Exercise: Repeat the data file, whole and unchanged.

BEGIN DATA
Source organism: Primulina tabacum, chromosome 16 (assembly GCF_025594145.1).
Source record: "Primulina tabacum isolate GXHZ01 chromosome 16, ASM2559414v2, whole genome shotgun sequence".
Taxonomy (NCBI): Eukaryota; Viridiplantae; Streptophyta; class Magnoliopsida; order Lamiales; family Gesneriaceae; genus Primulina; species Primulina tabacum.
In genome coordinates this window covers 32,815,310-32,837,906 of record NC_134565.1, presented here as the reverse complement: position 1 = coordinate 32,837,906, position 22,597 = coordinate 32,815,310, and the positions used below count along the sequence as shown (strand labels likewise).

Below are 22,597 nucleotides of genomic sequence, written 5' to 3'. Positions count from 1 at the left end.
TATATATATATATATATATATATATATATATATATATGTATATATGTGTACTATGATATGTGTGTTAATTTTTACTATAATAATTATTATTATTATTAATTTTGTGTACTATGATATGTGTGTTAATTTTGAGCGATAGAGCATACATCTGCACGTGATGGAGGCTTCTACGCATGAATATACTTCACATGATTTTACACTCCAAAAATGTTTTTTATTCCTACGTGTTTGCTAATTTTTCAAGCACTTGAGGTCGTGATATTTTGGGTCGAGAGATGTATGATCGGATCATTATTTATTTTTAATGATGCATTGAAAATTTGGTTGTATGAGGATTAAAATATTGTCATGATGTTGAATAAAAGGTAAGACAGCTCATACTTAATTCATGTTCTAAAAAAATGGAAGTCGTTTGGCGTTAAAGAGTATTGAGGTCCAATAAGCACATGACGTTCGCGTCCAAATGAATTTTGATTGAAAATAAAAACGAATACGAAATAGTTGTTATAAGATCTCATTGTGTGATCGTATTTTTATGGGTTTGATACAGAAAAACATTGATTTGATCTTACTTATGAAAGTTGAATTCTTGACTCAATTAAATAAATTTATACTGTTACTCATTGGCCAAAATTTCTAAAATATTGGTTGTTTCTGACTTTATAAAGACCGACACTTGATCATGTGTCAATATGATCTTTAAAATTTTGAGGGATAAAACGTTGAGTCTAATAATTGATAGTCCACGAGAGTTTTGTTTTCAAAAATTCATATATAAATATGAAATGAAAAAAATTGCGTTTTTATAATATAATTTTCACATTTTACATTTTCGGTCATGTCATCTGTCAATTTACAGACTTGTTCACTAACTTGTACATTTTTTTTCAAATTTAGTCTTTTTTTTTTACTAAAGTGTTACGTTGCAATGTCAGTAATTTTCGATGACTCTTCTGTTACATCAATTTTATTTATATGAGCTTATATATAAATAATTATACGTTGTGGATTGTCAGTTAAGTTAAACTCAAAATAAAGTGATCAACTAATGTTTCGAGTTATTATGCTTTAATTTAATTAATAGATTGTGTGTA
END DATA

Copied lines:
Source organism: Primulina tabacum, chromosome 16 (assembly GCF_025594145.1).
Source record: "Primulina tabacum isolate GXHZ01 chromosome 16, ASM2559414v2, whole genome shotgun sequence".
Taxonomy (NCBI): Eukaryota; Viridiplantae; Streptophyta; class Magnoliopsida; order Lamiales; family Gesneriaceae; genus Primulina; species Primulina tabacum.
In genome coordinates this window covers 32,815,310-32,837,906 of record NC_134565.1, presented here as the reverse complement: position 1 = coordinate 32,837,906, position 22,597 = coordinate 32,815,310, and the positions used below count along the sequence as shown (strand labels likewise).

Below are 22,597 nucleotides of genomic sequence, written 5' to 3'. Positions count from 1 at the left end.
TATATATATATATATATATATATATATATATATATATGTATATATGTGTACTATGATATGTGTGTTAATTTTTACTATAATAATTATTATTATTATTAATTTTGTGTACTATGATATGTGTGTTAATTTTGAGCGATAGAGCATACATCTGCACGTGATGGAGGCTTCTACGCATGAATATACTTCACATGATTTTACACTCCAAAAATGTTTTTTATTCCTACGTGTTTGCTAATTTTTCAAGCACTTGAGGTCGTGATATTTTGGGTCGAGAGATGTATGATCGGATCATTATTTATTTTTAATGATGCATTGAAAATTTGGTTGTATGAGGATTAAAATATTGTCATGATGTTGAATAAAAGGTAAGACAGCTCATACTTAATTCATGTTCTAAAAAAATGGAAGTCGTTTGGCGTTAAAGAGTATTGAGGTCCAATAAGCACATGACGTTCGCGTCCAAATGAATTTTGATTGAAAATAAAAACGAATACGAAATAGTTGTTATAAGATCTCATTGTGTGATCGTATTTTTATGGGTTTGATACAGAAAAACATTGATTTGATCTTACTTATGAAAGTTGAATTCTTGACTCAATTAAATAAATTTATACTGTTACTCATTGGCCAAAATTTCTAAAATATTGGTTGTTTCTGACTTTATAAAGACCGACACTTGATCATGTGTCAATATGATCTTTAAAATTTTGAGGGATAAAACGTTGAGTCTAATAATTGATAGTCCACGAGAGTTTTGTTTTCAAAAATTCATATATAAATATGAAATGAAAAAAATTGCGTTTTTATAATATAATTTTCACATTTTACATTTTCGGTCATGTCATCTGTCAATTTACAGACTTGTTCACTAACTTGTACATTTTTTTTCAAATTTAGTCTTTTTTTTTTACTAAAGTGTTACGTTGCAATGTCAGTAATTTTCGATGACTCTTCTGTTACATCAATTTTATTTATATGAGCTTATATATAAATAATTATACGTTGTGGATTGTCAGTTAAGTTAAACTCAAAATAAAGTGATCAACTAATGTTTCGAGTTATTATGCTTTAATTTAATTAATAGATTGTGTGTA